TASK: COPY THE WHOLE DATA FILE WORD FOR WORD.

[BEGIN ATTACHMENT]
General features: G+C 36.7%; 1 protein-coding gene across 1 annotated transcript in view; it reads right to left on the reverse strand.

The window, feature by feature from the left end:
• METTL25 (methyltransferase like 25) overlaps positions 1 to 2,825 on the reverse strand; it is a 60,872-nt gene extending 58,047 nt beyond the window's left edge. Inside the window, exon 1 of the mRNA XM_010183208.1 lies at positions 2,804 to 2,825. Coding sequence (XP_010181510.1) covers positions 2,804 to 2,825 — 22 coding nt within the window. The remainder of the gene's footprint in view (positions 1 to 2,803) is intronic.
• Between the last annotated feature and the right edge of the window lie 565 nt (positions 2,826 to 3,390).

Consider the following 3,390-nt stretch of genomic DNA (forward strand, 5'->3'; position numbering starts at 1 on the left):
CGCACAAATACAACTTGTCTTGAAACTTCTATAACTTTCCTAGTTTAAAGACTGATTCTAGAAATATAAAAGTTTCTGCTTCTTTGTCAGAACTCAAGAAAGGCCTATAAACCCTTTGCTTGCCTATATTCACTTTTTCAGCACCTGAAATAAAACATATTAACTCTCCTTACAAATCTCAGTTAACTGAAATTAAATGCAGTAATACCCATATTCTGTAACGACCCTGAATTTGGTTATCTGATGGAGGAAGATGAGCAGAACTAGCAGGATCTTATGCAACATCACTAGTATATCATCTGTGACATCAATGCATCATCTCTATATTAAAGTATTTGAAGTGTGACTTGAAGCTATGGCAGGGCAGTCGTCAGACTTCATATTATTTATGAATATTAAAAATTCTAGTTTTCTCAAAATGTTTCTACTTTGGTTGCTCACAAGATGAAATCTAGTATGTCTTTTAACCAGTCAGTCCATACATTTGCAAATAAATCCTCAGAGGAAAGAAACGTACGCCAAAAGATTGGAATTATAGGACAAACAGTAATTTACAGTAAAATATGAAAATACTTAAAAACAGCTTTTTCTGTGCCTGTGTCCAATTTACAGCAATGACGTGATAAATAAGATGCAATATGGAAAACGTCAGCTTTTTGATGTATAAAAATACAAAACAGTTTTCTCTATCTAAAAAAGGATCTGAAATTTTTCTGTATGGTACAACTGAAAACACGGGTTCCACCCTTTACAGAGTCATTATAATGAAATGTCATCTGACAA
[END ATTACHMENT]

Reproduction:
General features: G+C 36.7%; 1 protein-coding gene across 1 annotated transcript in view; it reads right to left on the reverse strand.

The window, feature by feature from the left end:
• METTL25 (methyltransferase like 25) overlaps positions 1 to 2,825 on the reverse strand; it is a 60,872-nt gene extending 58,047 nt beyond the window's left edge. Inside the window, exon 1 of the mRNA XM_010183208.1 lies at positions 2,804 to 2,825. Coding sequence (XP_010181510.1) covers positions 2,804 to 2,825 — 22 coding nt within the window. The remainder of the gene's footprint in view (positions 1 to 2,803) is intronic.
• Between the last annotated feature and the right edge of the window lie 565 nt (positions 2,826 to 3,390).

Consider the following 3,390-nt stretch of genomic DNA (forward strand, 5'->3'; position numbering starts at 1 on the left):
CGCACAAATACAACTTGTCTTGAAACTTCTATAACTTTCCTAGTTTAAAGACTGATTCTAGAAATATAAAAGTTTCTGCTTCTTTGTCAGAACTCAAGAAAGGCCTATAAACCCTTTGCTTGCCTATATTCACTTTTTCAGCACCTGAAATAAAACATATTAACTCTCCTTACAAATCTCAGTTAACTGAAATTAAATGCAGTAATACCCATATTCTGTAACGACCCTGAATTTGGTTATCTGATGGAGGAAGATGAGCAGAACTAGCAGGATCTTATGCAACATCACTAGTATATCATCTGTGACATCAATGCATCATCTCTATATTAAAGTATTTGAAGTGTGACTTGAAGCTATGGCAGGGCAGTCGTCAGACTTCATATTATTTATGAATATTAAAAATTCTAGTTTTCTCAAAATGTTTCTACTTTGGTTGCTCACAAGATGAAATCTAGTATGTCTTTTAACCAGTCAGTCCATACATTTGCAAATAAATCCTCAGAGGAAAGAAACGTACGCCAAAAGATTGGAATTATAGGACAAACAGTAATTTACAGTAAAATATGAAAATACTTAAAAACAGCTTTTTCTGTGCCTGTGTCCAATTTACAGCAATGACGTGATAAATAAGATGCAATATGGAAAACGTCAGCTTTTTGATGTATAAAAATACAAAACAGTTTTCTCTATCTAAAAAAGGATCTGAAATTTTTCTGTATGGTACAACTGAAAACACGGGTTCCACCCTTTACAGAGTCATTATAATGAAATGTCATCTGACAA